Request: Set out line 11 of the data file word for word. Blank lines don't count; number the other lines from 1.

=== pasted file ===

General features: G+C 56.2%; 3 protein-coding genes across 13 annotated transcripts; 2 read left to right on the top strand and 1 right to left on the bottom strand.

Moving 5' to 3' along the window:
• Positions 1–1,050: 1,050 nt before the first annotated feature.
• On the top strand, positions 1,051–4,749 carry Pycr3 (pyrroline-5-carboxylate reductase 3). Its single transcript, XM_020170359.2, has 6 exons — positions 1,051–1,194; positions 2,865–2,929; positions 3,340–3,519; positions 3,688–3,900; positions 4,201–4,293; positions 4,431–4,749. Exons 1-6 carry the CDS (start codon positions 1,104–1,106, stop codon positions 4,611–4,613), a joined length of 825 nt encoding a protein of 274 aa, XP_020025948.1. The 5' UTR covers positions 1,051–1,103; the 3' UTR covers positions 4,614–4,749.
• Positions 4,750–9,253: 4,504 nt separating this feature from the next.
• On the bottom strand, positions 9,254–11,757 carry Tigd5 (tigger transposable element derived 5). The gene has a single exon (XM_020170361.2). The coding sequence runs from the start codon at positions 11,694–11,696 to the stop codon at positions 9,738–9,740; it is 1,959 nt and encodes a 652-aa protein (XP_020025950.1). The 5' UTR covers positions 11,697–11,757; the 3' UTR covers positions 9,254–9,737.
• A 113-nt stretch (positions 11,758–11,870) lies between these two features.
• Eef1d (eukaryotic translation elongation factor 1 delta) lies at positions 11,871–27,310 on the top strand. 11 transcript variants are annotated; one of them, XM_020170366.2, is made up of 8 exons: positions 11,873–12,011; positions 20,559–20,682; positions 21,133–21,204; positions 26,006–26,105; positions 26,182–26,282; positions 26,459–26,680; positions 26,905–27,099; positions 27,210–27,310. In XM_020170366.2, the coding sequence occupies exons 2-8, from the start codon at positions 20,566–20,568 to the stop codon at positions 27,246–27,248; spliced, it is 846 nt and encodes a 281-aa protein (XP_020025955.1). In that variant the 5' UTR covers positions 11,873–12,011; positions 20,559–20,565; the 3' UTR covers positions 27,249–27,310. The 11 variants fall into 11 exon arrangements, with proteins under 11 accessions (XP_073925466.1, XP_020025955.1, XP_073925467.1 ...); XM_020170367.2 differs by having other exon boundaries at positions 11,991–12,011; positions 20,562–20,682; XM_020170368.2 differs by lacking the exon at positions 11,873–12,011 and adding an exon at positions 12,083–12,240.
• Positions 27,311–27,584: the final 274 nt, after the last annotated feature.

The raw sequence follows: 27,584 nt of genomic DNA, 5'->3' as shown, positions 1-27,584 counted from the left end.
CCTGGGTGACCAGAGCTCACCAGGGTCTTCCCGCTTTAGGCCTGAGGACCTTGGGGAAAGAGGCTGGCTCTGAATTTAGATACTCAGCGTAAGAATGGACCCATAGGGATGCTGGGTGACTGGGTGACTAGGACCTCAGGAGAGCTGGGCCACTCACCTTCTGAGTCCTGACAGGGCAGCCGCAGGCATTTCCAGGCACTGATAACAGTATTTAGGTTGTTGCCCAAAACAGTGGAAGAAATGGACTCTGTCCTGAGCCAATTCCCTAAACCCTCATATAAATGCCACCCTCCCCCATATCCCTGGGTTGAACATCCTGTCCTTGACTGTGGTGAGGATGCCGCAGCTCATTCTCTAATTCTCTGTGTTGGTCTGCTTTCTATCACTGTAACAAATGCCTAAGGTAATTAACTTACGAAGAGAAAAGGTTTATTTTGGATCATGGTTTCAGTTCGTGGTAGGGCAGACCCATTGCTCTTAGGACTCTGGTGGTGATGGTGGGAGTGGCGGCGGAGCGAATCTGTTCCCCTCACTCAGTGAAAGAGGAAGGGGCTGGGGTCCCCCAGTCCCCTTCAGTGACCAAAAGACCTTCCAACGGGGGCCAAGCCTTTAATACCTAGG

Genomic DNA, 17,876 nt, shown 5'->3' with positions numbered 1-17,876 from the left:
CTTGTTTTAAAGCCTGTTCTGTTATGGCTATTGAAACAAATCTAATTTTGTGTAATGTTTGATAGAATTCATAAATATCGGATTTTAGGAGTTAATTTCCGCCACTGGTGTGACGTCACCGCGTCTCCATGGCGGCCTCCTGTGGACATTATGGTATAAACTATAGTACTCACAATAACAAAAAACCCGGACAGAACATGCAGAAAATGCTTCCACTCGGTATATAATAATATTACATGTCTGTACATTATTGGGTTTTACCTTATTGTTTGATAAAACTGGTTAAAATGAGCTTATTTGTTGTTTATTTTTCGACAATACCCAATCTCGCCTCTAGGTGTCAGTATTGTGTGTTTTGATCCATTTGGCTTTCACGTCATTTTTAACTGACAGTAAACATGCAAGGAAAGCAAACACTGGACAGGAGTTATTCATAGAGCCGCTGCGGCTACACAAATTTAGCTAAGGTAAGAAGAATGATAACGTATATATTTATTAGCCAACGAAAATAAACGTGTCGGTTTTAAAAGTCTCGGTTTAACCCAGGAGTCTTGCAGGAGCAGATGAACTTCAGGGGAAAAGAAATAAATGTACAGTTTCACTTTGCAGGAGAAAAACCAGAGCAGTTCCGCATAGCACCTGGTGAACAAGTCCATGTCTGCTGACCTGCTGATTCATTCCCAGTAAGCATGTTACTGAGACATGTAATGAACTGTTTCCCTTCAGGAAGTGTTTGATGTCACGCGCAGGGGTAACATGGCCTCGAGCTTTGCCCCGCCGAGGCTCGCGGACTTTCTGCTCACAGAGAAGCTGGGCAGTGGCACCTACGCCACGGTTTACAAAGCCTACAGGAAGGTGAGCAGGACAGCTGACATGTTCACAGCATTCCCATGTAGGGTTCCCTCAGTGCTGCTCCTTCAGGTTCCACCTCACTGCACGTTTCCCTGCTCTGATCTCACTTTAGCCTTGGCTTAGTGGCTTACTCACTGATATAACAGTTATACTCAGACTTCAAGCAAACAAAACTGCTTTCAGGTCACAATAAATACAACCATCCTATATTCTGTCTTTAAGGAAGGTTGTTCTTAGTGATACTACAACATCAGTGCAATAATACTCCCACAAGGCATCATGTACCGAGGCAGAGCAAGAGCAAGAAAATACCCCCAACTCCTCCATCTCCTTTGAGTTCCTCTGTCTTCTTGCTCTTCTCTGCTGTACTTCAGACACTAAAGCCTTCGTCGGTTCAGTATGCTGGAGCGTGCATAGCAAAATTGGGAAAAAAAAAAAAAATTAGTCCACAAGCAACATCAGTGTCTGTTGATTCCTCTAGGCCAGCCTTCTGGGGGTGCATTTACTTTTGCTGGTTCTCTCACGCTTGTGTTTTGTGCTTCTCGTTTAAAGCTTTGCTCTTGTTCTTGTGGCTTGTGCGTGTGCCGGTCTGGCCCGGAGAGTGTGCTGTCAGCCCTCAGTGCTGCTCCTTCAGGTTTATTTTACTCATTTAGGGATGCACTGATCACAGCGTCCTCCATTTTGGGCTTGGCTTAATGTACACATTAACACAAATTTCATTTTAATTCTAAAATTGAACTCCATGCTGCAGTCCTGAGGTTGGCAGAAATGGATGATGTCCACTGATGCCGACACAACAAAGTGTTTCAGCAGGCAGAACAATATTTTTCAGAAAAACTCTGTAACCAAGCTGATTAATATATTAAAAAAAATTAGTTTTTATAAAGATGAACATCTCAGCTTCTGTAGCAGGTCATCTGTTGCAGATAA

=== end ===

CCTGGGTGACCAGAGCTCACCAGGGTCTTCCCGCTTTAGGCCTGAGGACCTTGGGGAAAGAGGCTGGCTCTGAATTTAGATACTCAGCGTAAGAATGGACCCATAGGGATGCTGGGTGACTGGGTGACTAGGACCTCAGGAGAGCTGGGCCACTCACCTTCTGAGTCCTGACAGGGCAGCCGCAGGCATTTCCAGGCACTGATAACAGTATTTAGGTTGTTGCCCAAAACAGTGGAAGAAATGGACTCTGTCCTGAGCCAATTCCCTAAACCCTCATATAAATGCCACCCTCCCCCATATCCCTGGGTTGAACATCCTGTCCTTGACTGTGGTGAGGATGCCGCAGCTCATTCTCTAATTCTCTGTGTTGGTCTGCTTTCTATCACTGTAACAAATGCCTAAGGTAATTAACTTACGAAGAGAAAAGGTTTATTTTGGATCATGGTTTCAGTTCGTGGTAGGGCAGACCCATTGCTCTTAGGACTCTGGTGGTGATGGTGGGAGTGGCGGCGGAGCGAATCTGTTCCCCTCACTCAGTGAAAGAGGAAGGGGCTGGGGTCCCCCAGTCCCCTTCAGTGACCAAAAGACCTTCCAACGGGGGCCAAGCCTTTAATACCTAGG